Grant seekers invited to attend workshop on application process for Illinois Humanities Council Community Grants.
CHICAGO — The Illinois Humanities Council (IHC) invites grant applicants to a free IHC Community Grants Application Workshop on Thursday, November 12, 2009 from 10:00 a.m.-12:00 p.m. This workshop will be held at the Freeport Arts Center (121 North Harlem Ave, Freeport).
Any nonprofit group, organization, or institution in Illinois is eligible to apply for financial support from the IHC for a public project in the humanities. Registration is required. To register for this workshop, please contact the IHC at 312.422.5580, send an e-mail to firstname.lastname@example.org, or visit www.prairie.org. Space is limited, therefore only one representative per organization will be allowed and preference will be given to first-time applicants.
Ryan Lewis, IHC program officer, will staff the meeting and field questions about guidelines for major and mini grants for various types of projects, including local and community history projects, oral history projects, documentary film projects, and reading/discussion programs, for example. The next deadlines for mini grant proposals are January 15 and April 15, 2010; the next deadline for major grant proposals is February 15, 2010.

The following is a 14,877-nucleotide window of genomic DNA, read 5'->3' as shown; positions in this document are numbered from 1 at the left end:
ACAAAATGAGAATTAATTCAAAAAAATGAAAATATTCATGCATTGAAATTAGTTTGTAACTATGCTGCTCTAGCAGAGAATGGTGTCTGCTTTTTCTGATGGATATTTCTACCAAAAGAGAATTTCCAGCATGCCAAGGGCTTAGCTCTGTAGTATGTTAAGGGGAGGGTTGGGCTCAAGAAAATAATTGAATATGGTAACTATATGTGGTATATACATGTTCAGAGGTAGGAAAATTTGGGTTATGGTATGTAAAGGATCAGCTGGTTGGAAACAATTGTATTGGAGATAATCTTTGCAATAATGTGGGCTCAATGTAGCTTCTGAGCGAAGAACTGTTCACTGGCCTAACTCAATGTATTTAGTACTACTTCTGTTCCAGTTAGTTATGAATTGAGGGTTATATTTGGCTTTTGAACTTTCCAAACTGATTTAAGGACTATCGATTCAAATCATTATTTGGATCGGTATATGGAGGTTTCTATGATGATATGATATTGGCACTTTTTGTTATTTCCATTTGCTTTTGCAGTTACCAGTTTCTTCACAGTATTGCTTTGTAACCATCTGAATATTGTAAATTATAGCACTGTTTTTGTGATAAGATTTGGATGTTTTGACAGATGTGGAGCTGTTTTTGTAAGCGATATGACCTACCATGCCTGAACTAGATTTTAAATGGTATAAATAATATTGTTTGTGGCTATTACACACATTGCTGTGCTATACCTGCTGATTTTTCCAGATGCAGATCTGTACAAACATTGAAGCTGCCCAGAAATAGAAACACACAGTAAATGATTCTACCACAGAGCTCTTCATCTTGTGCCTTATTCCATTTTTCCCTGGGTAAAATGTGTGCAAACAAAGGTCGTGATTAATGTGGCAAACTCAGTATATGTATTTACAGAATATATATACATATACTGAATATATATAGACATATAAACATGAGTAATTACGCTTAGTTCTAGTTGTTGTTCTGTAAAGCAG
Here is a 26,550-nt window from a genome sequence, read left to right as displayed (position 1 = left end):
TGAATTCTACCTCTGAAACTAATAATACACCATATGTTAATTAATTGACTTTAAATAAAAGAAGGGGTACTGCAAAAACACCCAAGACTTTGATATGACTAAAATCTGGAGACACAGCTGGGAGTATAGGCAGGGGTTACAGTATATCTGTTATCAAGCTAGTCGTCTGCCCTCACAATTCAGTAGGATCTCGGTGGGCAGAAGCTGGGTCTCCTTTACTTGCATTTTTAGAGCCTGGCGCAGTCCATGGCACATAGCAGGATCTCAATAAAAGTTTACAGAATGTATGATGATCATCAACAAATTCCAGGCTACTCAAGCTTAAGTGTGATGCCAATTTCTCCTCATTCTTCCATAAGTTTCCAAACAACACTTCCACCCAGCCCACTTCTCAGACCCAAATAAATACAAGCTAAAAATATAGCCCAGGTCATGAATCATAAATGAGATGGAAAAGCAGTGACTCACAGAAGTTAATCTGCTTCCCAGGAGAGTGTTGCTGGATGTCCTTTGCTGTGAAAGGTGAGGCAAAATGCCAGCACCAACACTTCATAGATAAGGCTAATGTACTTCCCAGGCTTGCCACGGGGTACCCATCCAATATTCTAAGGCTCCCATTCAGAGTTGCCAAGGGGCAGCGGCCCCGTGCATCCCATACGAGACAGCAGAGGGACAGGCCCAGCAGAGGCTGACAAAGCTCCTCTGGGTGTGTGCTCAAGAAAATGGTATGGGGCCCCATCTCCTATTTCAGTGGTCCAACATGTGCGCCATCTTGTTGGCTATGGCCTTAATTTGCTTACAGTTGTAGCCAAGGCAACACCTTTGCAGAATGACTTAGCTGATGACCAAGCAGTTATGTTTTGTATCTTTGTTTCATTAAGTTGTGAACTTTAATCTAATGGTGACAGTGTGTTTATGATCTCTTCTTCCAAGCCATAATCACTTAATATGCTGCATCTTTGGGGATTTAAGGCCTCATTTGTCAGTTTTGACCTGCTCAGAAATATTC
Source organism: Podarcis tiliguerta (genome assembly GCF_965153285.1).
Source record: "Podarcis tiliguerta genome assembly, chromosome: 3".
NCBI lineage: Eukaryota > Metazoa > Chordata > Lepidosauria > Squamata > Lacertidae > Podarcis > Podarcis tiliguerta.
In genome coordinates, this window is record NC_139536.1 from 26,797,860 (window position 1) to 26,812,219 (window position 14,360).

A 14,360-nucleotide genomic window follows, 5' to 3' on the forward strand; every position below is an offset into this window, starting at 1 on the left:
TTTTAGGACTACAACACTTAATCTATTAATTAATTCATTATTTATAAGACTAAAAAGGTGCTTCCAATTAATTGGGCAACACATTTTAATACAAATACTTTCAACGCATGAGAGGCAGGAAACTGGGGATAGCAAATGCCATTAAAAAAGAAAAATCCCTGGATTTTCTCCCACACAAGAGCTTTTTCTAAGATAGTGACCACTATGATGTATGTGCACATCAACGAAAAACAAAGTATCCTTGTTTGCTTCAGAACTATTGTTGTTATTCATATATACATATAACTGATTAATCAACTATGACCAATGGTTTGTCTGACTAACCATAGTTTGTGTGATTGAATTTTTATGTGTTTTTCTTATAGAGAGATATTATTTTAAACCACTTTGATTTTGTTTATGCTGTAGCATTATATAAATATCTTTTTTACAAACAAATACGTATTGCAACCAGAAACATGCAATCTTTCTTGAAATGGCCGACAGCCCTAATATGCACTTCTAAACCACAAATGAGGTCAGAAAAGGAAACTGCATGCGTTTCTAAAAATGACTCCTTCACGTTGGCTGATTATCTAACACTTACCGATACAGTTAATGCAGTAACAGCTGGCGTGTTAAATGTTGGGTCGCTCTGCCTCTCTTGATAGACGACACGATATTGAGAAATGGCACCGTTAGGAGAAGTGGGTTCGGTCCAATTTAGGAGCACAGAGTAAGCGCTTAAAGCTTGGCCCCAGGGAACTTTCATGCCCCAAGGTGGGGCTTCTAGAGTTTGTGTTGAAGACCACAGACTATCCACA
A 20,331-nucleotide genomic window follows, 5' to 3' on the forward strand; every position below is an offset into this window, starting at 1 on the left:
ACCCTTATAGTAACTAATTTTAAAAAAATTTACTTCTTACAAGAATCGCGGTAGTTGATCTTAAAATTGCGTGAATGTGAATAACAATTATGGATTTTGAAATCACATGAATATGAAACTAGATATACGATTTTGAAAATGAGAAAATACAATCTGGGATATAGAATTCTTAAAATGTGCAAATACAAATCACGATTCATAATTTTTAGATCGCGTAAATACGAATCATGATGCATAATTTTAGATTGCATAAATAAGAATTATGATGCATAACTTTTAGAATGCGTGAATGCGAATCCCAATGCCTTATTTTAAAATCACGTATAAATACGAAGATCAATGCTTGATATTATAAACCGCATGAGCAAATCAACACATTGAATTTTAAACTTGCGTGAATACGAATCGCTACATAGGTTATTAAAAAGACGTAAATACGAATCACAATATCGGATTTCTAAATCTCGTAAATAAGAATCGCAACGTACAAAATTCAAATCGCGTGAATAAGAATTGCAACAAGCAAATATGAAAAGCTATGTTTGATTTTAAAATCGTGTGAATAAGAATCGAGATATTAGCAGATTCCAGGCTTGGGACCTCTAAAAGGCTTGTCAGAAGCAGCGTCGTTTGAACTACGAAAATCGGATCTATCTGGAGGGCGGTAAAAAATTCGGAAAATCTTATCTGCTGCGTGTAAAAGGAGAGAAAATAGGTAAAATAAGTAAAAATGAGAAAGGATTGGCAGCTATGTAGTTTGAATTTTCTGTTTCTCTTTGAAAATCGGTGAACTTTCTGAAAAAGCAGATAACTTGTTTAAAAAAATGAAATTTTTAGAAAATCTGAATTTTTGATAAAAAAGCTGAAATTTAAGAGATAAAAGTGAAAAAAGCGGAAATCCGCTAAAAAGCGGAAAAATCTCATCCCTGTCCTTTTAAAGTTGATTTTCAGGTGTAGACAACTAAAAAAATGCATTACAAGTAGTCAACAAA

The IHC puts a priority on funding projects developed by, for, or aimed at reaching new or historically neglected audiences. These include—but are not limited to—residents of rural communities, men and women with little formal education, inner city or other underserved youth (in after-school or weekend programs), people who are economically disadvantaged, or the elderly. The IHC especially invites applications from organizations that serve these communities and strongly encourages other applicants to extend their programs to include such audiences. The IHC also encourages applications for projects about American history and culture.
The Illinois Humanities Council is a nonprofit educational organization [501 (c) 3] dedicated to fostering a culture in which the humanities are a vital part of the lives of individuals and communities. Organized in 1973 as the state affiliate of the National Endowment for the Humanities, the IHC creates programs and funds organizations that promote greater understanding of, appreciation for, and involvement in the humanities by all Illinoisans, regardless of their economic resources, cultural background, or geographic location. The IHC is supported by state, federal, and private funds.
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